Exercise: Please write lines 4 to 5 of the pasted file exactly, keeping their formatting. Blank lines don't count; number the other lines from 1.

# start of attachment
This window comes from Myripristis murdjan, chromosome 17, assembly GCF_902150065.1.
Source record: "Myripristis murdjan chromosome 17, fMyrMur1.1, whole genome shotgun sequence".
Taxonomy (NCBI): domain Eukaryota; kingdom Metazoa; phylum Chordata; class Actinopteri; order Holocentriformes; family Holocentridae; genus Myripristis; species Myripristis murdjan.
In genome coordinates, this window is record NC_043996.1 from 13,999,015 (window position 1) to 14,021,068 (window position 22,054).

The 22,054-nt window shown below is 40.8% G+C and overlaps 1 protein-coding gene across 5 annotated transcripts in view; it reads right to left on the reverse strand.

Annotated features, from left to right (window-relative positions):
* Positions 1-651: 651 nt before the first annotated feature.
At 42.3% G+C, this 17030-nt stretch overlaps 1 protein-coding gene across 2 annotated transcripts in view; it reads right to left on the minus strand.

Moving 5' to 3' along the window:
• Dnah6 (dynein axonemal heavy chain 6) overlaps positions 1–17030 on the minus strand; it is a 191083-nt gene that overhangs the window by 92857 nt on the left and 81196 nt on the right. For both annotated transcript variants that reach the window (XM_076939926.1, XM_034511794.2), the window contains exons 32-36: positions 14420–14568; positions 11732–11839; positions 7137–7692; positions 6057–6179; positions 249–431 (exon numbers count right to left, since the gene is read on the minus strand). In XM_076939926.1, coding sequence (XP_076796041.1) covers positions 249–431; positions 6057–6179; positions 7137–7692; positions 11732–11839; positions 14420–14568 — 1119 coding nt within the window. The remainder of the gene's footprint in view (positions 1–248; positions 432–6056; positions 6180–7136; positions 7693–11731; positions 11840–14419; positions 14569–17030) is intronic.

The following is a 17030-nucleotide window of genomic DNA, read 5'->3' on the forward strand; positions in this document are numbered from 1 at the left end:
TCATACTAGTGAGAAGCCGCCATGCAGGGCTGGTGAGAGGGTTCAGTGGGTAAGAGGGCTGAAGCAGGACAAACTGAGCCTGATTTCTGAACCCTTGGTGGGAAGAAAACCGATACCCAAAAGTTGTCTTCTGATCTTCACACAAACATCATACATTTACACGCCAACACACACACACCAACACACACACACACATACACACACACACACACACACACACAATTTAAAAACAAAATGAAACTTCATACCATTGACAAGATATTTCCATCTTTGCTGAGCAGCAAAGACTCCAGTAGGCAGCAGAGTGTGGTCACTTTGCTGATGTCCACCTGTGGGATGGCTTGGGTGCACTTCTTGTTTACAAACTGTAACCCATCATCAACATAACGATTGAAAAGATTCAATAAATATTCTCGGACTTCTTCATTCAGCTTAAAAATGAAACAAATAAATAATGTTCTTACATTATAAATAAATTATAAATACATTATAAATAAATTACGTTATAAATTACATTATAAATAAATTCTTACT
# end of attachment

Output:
In genome coordinates, this window is record NC_043996.1 from 13,999,015 (window position 1) to 14,021,068 (window position 22,054).

The 22,054-nt window shown below is 40.8% G+C and overlaps 1 protein-coding gene across 5 annotated transcripts in view; it reads right to left on the reverse strand.